Overall, the contributors make clear that the foreclosure crisis has shattered the American Dream and that the loss of equity wealth has made it even less obtainable for many working-class families, especially black and Latino ones (Aguirre and Martinez). The issue provides evidence that the foreclosure crisis has increased concerns over crime and blight, reduced neighborhood satisfaction, and the perceived quality of life (Batson et al. and Weffer et al.). There is a mixed assessment of whether the foreclosure crisis will further weaken or help to reinvigorate civic engagement and American democracy. Contributors also provide evidence that foreclosure has weakened residents' attachments to neighborhoods (Batson et al.), increased their levels of personal stress (Prohaska and Lichtenstein), and reduced their perceptions of collective efficacy and willingness to intervene to solve social problems (Weffer et al.). Moreover, those hardest hit by this crisis are more politically cynical, yet they are more favorable than others to governmental intervention (Robinson) and no less attached than other residents to their home cities (Batson et al.). When those affected by the foreclosure crisis are supported by community organizations, they have mobilized for, and won, improvements in financial lending practices and policies (Reese).

REFERENCES

Berry, Kate 2014 "JP Morgan's Appetite for Multifamily Keeps Growing." Asset Securitization Report 14(3): 28.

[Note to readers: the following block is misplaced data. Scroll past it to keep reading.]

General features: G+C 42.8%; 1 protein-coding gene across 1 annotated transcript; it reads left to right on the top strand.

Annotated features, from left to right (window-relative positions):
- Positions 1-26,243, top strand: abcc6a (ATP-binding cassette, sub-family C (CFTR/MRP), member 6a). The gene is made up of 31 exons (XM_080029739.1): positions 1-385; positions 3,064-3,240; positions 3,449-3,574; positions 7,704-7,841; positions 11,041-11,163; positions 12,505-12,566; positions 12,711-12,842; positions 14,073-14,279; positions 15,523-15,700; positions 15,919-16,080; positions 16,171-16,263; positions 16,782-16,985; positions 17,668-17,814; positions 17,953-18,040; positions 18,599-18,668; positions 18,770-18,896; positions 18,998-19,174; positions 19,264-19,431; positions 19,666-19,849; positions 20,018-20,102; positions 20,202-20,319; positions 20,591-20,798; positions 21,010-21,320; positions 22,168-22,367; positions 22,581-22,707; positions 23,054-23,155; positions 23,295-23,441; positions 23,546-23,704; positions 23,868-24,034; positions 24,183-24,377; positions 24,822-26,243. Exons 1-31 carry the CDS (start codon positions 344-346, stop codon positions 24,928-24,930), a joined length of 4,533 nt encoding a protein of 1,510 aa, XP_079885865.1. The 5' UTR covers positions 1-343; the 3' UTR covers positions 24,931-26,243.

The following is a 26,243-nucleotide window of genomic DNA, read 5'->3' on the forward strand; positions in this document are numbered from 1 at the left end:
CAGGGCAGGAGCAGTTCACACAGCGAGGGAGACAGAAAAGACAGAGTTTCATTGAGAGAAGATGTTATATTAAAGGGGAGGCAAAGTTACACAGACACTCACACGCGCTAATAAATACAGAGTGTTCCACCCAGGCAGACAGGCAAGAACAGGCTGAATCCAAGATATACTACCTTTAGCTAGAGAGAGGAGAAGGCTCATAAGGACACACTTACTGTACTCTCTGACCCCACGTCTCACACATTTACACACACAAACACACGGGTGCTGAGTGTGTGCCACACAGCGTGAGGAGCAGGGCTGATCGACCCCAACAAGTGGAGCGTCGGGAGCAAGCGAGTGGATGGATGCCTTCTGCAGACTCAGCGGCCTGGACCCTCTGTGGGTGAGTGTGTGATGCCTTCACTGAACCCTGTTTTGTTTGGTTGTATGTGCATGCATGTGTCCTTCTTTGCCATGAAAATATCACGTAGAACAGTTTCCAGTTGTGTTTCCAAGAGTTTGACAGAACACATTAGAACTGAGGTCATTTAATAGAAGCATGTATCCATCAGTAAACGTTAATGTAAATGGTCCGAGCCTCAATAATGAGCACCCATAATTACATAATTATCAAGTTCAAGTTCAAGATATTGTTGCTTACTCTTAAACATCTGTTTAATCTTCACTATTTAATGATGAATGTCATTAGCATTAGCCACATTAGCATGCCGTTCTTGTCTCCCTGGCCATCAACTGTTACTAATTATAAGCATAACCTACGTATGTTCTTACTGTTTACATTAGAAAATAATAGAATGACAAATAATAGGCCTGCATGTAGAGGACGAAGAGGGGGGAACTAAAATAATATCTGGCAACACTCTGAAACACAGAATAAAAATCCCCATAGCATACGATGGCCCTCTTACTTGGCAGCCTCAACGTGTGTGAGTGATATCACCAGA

Dewan, Shaila 2013 "New Defaults Trouble a Mortgage Program." The New York Times, July 24 at www.nytimes.com/2013/07125/businesslnew-defaults-trouble-a-mortgageprogram .html?_r=0.

RealtyTrac Staff 2011 "Record 2.9 Million US Properties Receive Foreclosure Filings in 2010 Despite 30-Month Low in December." At www.realtytrac.com/content/press-releases/ record-29-million-us-properties-receive-foreclosure-filings-in-2010-despite-30-month-low-in-december-6309.

Reckard, E. Scott 2014 "A Shortage of New Homes as Builders Struggle." Los Angeles Times. March 2: Al.

Schmit, Julie 2012 "Foreclosures Hit a Five-Year Low." USA Today, October 11. At www.usatoday. com/story/money/business/2012/10/11/foreclosures-five-year-low/1624719/.

Schwartz, Nelson D. and Shaila Dewan 2012 "States Negotiate $26 Billion Agreement for Homeowners." The New York Times, February 8. At www.nytimes.com/2012/02/09/business/states-negotiate-25-billion-deal-for- homeowners.html?pagewanted=all&_r=0.

Adalberto Aguirre, Jr., and Ellen Reese *

* Adalberto Aguirre, Jr., is professor of sociology at University of California. Riverside (Riverside, CA 92521; email: adalberto.aguirre@ucr.edu). His research and teaching interests are in social inequality, the sociology of education, formal organizations, critical race theory, and sociolinguistics. Professor Aguirre's research has focused on workplace issues for women and minority faculty, the relationship between race and death sentencing, the role of the master narrative in the social sciences, and the association between bilingual proficiency and grammatical knowledge. Ellen Reese is professor of sociology and Chair of Labor Studies at the University of California, Riverside (email: ellen.reese@ucr.edu). Her research interests include social inequality, social movements, labor, and public policy. She is author of They Say Cutback; We Say Fightback! Welfare Activism in an Era of Retrenchment (2011, American Sociological Association's Rose Series) and Backlash Against Welfare Mothers: Past and Present (2005, University of California Press).
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Author:Aguirre, Adalberto, Jr.; Reese, Ellen
Publication:Social Justice
Article Type:Essay
Geographic Code:1USA
Date:Sep 22, 2014
Words:2079